The U.S. today began accepting H-1B visa applications for the next fiscal year, with heavy demand expected. The visas will likely all be claimed by end of this week, and a major share of the H-1B visas will go to firms that use visa holders to displace U.S. workers.
U.S. Citizenship and Immigration Services (USCIS) data, provided to Computerworld, is very clear about who are the largest users of H-1B visas: Offshore outsourcing firms.
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The U.S. makes 65,000 H-1B visas available each fiscal year under its base cap, with an additional 20,000 set aside for advanced degree graduates of U.S. universities. On April 1 each year, it accepts visa petitions for the fiscal year that begins Oct. 1.
The IT services firms among the top 20 H-1B users accounted for a little more than 50 percent of the annual base visa cap of 65,000. This is for initial visas approved in the 2013 fiscal year, not renewals. This percentage excludes some other top 20 H-1B users, such as IBM, Microsoft, Amazon, Intel, Google, and Oracle.
The two largest H-1B users are Indian-based, Infosys, with 6,298 visas, and Tata Consultancy Services (TCS), with 6,258. In third place is Cognizant, which is based in New Jersey, but runs large offshore centers. These firms have long dominated the top H-1B list spots.
These numbers represent only the visas approved last year. The H-1B is a six-year visa, and IT services firms have consistently been the largest visa users year after year. (Note: The list also includes H-1B users exempt from the cap, which includes universities and research institutions.)
IT service firms use H-1B workers in offshore outsourcing contracts. IT workers affected by offshoring decision will typically train their replacements as a condition of severance. This has been the situation, for instance, at Northeast Utilities in Connecticut, which late last year announced plans to outsource some its IT work to Infosys and TCS and cut around 200 IT workers.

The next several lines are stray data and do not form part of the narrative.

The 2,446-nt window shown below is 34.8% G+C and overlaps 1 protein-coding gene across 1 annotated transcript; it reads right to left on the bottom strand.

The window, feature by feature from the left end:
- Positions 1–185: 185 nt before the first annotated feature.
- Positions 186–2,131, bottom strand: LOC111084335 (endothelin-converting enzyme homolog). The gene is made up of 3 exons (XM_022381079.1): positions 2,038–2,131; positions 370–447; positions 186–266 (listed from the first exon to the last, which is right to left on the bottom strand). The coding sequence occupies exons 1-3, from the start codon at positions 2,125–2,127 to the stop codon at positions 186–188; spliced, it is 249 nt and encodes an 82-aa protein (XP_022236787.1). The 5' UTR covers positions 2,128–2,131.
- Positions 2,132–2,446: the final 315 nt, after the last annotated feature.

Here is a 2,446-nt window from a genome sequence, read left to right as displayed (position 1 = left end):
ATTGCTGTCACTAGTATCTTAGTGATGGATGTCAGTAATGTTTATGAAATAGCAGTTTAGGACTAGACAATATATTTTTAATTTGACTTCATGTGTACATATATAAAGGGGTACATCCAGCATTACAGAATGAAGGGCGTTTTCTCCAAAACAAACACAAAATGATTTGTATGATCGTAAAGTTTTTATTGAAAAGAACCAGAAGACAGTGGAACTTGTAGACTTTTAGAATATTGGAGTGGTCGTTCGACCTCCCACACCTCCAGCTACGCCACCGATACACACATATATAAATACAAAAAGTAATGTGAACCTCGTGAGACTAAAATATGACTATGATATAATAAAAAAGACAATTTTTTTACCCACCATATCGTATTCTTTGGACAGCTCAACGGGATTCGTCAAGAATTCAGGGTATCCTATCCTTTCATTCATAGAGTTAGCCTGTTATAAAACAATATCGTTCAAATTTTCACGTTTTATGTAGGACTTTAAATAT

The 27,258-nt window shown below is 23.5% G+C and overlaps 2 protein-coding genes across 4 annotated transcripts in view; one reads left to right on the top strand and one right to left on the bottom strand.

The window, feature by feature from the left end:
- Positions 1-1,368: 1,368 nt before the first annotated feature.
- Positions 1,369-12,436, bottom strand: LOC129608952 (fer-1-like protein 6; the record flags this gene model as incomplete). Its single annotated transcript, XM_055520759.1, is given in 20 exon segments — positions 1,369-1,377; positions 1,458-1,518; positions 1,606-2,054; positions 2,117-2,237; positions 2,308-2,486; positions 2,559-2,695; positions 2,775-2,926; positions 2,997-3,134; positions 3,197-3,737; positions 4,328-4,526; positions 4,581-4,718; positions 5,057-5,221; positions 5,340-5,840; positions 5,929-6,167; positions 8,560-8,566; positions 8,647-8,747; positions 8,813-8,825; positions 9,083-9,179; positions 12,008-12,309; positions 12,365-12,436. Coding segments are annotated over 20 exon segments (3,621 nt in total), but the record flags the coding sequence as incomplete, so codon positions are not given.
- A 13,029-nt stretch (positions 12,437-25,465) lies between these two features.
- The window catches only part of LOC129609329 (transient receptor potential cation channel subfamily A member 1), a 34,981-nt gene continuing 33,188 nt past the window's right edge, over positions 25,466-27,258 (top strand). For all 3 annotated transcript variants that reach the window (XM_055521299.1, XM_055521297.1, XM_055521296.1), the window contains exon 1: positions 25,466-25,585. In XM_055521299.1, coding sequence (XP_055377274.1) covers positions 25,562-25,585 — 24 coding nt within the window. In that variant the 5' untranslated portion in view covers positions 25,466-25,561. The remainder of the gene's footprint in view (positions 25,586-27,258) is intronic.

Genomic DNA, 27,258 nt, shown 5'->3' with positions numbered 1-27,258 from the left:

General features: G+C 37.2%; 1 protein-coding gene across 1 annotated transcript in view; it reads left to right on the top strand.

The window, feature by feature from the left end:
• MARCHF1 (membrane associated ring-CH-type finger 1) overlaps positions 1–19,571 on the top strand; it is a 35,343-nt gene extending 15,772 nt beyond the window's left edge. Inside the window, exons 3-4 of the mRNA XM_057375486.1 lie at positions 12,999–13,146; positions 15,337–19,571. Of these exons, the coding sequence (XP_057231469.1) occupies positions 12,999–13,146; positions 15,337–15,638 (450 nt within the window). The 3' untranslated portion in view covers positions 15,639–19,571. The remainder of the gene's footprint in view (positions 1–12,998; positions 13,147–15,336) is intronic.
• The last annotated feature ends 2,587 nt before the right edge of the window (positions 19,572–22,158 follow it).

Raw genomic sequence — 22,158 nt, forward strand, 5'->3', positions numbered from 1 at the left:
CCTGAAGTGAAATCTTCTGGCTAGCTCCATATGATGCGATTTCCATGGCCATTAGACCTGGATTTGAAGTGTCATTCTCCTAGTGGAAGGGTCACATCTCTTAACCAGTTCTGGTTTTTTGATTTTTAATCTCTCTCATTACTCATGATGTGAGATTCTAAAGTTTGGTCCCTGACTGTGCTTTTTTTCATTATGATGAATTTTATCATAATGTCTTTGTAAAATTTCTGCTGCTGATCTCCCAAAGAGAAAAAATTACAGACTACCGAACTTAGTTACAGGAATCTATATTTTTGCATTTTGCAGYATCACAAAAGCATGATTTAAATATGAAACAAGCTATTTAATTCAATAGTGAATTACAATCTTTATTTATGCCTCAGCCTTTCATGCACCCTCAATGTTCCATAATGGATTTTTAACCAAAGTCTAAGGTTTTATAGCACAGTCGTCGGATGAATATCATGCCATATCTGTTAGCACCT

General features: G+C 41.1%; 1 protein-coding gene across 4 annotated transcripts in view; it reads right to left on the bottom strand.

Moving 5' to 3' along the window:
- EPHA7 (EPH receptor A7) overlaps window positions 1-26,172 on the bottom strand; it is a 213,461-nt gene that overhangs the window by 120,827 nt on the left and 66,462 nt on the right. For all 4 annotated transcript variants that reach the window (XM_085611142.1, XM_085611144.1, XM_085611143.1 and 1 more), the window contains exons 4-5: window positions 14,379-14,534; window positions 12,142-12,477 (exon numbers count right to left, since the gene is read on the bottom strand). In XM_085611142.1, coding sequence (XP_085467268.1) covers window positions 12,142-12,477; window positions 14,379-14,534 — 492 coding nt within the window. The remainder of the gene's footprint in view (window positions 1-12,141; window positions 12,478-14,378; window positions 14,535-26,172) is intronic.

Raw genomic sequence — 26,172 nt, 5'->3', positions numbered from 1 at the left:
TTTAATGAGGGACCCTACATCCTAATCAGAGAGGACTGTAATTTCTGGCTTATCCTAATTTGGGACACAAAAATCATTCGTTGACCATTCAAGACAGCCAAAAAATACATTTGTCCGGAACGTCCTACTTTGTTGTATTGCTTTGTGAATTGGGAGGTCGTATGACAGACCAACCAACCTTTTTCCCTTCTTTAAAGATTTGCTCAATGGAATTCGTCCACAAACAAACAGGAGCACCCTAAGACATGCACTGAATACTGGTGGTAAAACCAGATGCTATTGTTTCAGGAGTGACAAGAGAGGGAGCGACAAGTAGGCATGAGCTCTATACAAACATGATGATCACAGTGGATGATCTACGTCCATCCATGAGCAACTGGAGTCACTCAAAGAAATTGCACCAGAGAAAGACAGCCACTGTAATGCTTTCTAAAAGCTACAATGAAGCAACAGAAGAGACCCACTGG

"The offshore outsourcing firms are once again getting the majority of the visas," said Ron Hira, a public policy professor at the Rochester Institute of Technology in New York. "The program continues to promote the offshoring of high-wage American jobs."
The tech industry, through lobbying organizations such as Compete America, argues that there is a skills shortage in the U.S., which justifies the need for H-1B visas. The claim of a skills shortage is in dispute, however.
Paul Krugman, a New York Times columnist and Nobel Prize-winning economist, argued in a column Monday that the idea of a skills gap is something "that should have been killed by the evidence, but refuses to die."
The IT offshore industry is worried about the prospects of immigration reforms that may restrict access to H-1B visas. These firms have been saying that they are increasing their hiring of U.S. workers, permanent residents or U.S citizens.